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Drug dealers: It’s for life

By AARON BETANCOURT

An estimated 2.4 million Americans are addicted to opioid drugs. Opioids are a class of highly addictive drugs including prescription painkillers like oxycontin, hydrocodone and morphine, as well as heroin. Health officials stated that these drugs claimed 63,600 lives in 2016. At a New Hampshire rally on March 19, President Trump proposed a death penalty solution for convicted drug dealers. Trump stated that “if we don’t get tough on the drug dealers we’re wasting our time and that toughness includes the death penalty.” He informed the crowd that his administration is attempting to change the the law. 

But how does Trump know that executing drug traffickers will decrease the opioid crisis? Iran imposes lethal sanctions on convicted drug offenders yet it is still plagued by the opioid crisis. Seems like Trump is using a death scare tactic. In his opinion, traffickers should be executed for providing fatal substances to numerous people. Yes, traffickers do have blood on their hands for being the designated provider. Yes, they are a contributing factor in an addict’s death. But rather than giving the culprits the opportunity to die and forget their crimes, they should be forced to live with eternal guilt.

There are a variety of penalties convicted traffickers face. These include probation, fines and prison sentences that range from a year to life. In 2017, the average prison sentence for trafficking offenders was 66 months (five-and-a-half years). In some cases, a plea deal can get an offender probation for 12-36 months. During this time the offender is subjected to various drug tests. There are also instances where an offender can pay up to $10 million in fines. Trump should eliminate these options and enforce the mandatory minimum sentence laws.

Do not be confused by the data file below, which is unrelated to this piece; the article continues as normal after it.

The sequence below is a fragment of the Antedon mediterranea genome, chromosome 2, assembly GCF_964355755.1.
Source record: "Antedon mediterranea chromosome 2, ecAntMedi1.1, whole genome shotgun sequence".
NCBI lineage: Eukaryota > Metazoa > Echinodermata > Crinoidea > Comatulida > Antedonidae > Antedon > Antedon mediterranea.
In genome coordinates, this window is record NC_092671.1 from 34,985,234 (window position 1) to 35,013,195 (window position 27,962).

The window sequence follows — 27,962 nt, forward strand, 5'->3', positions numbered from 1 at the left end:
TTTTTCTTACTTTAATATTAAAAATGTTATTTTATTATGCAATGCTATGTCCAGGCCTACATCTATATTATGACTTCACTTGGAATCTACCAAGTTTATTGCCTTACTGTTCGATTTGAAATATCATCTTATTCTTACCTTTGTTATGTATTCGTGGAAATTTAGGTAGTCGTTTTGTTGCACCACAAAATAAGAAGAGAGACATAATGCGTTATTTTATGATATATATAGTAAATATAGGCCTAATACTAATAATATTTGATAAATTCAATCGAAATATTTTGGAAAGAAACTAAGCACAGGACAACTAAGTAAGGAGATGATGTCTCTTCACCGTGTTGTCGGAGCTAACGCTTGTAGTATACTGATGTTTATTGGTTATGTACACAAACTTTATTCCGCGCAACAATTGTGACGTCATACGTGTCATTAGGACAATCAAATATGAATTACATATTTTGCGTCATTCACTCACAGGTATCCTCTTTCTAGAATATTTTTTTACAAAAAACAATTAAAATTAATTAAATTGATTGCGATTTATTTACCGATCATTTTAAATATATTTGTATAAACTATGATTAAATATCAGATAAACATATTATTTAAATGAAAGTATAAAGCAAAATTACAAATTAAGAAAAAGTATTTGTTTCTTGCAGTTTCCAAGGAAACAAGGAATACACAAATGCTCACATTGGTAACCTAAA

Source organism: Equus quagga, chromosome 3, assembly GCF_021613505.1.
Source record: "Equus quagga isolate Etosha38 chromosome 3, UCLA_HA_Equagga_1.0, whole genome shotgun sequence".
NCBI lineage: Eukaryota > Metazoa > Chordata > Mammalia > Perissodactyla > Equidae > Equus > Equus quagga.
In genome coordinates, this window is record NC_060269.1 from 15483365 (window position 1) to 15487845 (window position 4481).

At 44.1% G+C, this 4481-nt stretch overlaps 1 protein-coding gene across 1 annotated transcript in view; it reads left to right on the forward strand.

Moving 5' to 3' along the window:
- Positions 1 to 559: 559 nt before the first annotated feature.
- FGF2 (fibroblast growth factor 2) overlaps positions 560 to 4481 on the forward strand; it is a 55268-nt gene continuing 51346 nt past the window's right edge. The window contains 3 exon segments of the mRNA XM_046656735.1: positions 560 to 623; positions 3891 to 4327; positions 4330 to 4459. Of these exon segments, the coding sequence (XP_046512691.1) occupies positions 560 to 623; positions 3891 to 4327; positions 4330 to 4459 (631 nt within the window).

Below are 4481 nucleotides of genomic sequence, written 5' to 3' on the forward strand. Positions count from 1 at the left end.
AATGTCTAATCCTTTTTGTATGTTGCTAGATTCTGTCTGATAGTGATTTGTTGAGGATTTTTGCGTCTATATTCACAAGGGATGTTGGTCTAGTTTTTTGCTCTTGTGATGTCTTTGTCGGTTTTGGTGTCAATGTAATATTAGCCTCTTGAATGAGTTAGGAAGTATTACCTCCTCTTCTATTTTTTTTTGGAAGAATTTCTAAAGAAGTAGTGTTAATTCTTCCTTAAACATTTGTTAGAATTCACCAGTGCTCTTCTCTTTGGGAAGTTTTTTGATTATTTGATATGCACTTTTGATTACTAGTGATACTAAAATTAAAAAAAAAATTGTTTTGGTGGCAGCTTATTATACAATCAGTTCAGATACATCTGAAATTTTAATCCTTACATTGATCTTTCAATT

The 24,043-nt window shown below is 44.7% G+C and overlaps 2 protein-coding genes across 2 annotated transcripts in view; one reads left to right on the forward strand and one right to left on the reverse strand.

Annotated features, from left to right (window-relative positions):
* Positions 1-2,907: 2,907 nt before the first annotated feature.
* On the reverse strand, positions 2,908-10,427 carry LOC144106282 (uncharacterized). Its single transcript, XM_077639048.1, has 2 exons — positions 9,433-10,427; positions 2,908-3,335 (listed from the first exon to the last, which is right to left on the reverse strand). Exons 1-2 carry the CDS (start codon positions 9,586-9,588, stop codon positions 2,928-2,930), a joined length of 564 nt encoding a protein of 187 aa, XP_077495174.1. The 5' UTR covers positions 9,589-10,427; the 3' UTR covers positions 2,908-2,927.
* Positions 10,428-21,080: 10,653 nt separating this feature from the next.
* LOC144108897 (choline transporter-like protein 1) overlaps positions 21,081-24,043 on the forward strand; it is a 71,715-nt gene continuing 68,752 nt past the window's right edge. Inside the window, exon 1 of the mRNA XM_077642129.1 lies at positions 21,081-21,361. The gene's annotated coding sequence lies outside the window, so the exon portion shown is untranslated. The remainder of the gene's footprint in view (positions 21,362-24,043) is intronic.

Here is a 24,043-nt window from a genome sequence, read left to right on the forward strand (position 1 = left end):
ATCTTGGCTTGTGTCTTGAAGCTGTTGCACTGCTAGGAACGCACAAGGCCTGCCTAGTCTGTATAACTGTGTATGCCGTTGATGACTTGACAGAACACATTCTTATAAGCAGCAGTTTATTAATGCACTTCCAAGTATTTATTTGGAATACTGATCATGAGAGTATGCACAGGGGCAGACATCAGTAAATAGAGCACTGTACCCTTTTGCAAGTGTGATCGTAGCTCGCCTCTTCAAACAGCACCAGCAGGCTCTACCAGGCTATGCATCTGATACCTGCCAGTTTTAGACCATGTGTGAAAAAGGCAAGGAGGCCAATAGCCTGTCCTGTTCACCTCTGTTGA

The mandatory minimum sentences were federal laws passed in the 1980s to create tougher prison sentences for drug traffickers that removed the discretion from the judge giving the sentence. If a drug trafficker is sentenced to 10 years in prison and there is a five-year mandatory minimum, the suspect must serve those five years, no exceptions. Instead of a death scare tactic, Trump could impose a three-strike-you’re-out law. The new law could decree that a first-time offender receives a mandatory minimum of 25 years, a second-time offender 50 years and a life sentence after the third time.

Spending the rest of your life in a controlled environment, behind bars in an orange jumpsuit where you’re nothing more than a number or an inmate is worse than dying. Living a life knowing you contributed to someone’s personal dysfunction or death is tumultuous. Having your phone calls monitored and your visits on a time schedule gives you little communication. Looking past the prison gates and reminiscing about the outside world on what you should have done or who you’ve left behind is more tortuous than a one-time lethal injection. Spending 25 years to life is similar to being on death row because, especially for older folks, you never know how much time you have left on earth. Amending laws that require mandatory 25 plus year prison sentences, without the possibility of pleading guilty for probation or fines, is equivalent to imposing the death penalty without the execution.

I have always been an opponent of the death penalty. I do not think anyone has the right to end someone else’s life. Living a hard knock life in a maximum security prison cell is a bigger punishment than execution. If the opioid epidemic continues to rise, then so should the mandatory prison sentences. If you’re going to contribute to the societal dysfunction then your rights to freedom should be revoked and you should be sentenced to a place where there is dysfunction all around. A wasted life is a dead life.

Aaron Betancourt can be reached at aaron.betancourt@spartans.ut.edu

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